|A Publication of UVM Extension's Vermont Vegetable and Berry Program|
The Adjusted Gross Revenue (AGR) Program: Crop Insurance for Diversified Agriculture
Compiled by Vern Grubinger
The Adjusted Gross Revenue (AGR) program or AGR-Lite program offer a relatively inexpensive way to insure a wide variety of crops against natural disaster or loss of market. These programs are provided through commercial insurance carriers, but the cost is low because the premiums are heavily subsidized by USDA Risk Management Agency. The program is unique among crop insurance in that it insures income rather than crop production levels.
Most Vermont vegetable and berry farmers will be eligible for the program. Some requirements include: five consecutive years of filing Schedule F tax forms; no more than 35% of income from animal agriculture; no more than 50% of income from purchase and re-sale of agricultural products.
Your coverage is based on your average gross income reported for the last 5 years. You can choose among 3 levels of coverage that protect against your income dropping below 65%, 75% or 80% of your average gross. Then you select either a 75% or 90% payment rate on the loss. Obviously, the more of your gross income you choose to insure, the higher the premium.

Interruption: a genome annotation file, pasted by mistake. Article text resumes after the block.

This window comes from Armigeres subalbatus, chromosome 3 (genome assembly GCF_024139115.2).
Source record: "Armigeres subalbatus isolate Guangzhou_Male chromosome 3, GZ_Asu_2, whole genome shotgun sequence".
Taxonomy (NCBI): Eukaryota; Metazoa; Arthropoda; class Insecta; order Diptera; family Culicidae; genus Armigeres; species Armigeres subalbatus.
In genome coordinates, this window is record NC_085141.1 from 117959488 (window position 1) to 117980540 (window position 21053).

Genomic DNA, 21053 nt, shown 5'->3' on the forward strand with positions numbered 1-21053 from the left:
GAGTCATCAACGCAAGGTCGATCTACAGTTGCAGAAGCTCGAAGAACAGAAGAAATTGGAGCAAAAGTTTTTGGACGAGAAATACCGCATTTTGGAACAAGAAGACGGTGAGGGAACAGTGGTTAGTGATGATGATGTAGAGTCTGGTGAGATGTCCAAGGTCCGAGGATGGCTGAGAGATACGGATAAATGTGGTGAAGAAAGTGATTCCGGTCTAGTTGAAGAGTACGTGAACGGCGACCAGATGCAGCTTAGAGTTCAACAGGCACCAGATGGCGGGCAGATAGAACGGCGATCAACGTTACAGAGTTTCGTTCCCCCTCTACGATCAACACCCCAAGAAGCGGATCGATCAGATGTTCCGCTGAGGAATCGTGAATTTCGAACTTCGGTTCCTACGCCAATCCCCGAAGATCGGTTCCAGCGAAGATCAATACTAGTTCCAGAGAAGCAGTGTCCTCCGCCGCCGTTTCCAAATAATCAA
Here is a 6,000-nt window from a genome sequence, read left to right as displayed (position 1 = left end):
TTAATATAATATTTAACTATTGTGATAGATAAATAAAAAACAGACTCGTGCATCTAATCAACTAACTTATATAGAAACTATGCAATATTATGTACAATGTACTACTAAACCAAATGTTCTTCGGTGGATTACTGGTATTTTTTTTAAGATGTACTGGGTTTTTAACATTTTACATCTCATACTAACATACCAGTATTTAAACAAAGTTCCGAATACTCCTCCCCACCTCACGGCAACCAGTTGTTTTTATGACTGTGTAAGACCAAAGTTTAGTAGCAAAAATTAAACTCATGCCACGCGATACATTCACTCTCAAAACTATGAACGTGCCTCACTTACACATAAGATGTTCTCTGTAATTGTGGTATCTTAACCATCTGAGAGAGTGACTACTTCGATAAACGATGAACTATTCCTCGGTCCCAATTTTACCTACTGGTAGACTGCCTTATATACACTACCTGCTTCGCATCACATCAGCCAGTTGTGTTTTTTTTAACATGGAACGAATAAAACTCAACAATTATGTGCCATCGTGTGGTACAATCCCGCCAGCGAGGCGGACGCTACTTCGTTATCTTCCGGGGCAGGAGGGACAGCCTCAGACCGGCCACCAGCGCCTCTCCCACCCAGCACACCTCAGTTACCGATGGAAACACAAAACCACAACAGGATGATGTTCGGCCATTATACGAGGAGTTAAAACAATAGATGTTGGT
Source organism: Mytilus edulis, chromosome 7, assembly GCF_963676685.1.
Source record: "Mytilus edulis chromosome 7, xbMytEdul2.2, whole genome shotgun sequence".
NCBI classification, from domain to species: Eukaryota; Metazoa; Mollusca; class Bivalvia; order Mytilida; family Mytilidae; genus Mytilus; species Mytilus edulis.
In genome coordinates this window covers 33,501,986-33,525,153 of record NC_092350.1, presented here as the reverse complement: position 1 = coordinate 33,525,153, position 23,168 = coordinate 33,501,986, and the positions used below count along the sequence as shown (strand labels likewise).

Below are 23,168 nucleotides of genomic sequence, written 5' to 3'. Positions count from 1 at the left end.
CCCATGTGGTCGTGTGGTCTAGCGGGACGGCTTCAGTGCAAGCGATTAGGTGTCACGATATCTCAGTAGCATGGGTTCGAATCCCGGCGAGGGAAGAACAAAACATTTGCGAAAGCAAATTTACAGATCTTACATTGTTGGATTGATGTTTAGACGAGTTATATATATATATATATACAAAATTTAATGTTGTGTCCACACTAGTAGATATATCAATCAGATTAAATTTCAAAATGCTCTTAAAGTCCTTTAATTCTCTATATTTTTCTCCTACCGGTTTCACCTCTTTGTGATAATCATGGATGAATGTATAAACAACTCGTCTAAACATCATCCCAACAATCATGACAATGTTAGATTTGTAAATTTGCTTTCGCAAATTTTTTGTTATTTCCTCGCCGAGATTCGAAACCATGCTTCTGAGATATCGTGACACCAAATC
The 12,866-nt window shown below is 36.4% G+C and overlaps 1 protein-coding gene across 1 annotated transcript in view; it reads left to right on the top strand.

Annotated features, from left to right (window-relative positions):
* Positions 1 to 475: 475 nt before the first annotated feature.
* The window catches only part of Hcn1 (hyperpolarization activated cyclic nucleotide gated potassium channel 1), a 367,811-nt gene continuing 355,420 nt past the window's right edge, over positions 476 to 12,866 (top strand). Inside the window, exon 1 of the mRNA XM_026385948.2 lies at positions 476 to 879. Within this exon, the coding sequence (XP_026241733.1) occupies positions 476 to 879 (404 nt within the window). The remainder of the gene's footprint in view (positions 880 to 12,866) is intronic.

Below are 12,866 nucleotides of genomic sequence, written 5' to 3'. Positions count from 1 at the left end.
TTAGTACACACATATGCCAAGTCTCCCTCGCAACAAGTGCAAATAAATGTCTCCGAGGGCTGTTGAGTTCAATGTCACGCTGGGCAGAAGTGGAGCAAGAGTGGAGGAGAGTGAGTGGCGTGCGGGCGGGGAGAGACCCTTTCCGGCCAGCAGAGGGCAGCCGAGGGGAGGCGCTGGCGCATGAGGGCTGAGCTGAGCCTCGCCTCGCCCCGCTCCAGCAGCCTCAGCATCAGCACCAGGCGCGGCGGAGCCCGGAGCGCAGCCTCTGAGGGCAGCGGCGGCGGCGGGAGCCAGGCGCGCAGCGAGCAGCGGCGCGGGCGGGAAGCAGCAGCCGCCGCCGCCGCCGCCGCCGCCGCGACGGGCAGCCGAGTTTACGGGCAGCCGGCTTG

To help you understand the program here is an example, but remember, each farm will be different. Farmer Vern's main crops are summer and winter squash, strawberries, sweet corn, tomatoes, peppers, cabbage, green beans and gourds. He has an average Schedule F income over the past 5 years of $76,800. Since his operation has been growing at 3.5% annually, his indexed Adjusted Gross Income is determined to be $88,166. Vern can choose 6 difference levels of coverage (65,75 or 80 percent of gross income and 75 or 90% payment level). The "loss inception point" is the gross income level below which losses are covered.
Another real-life example is a diversified vegetable and strawberry farmer with an AGR of $214,400. His 80% coverage level (or loss inception point) is $171,520. To get 90% payment on losses below that income (up to $154,368) his annual premium would be $668. At 75% payment (up to $144,720) the premium is $452, and at 65% payment (up to $125,424) the premium is $218.
TO BE COVERED YOU MUST SIGN UP BY JANUARY 31. However, your premium will not be due until a later date. For more information or to sign up for the AGR programs, contact an insurance agency that handles this program, including:
You can see that the AGR program is a good way to protect your business against major disaster. The numbers above were accurate at the time of writing, but please confirm with an insurance provider before assuming that they apply to you or your farm.
Click on the link for USDA's general fact sheet on the AGR program for 2007.
|Published/last revised: January 2007|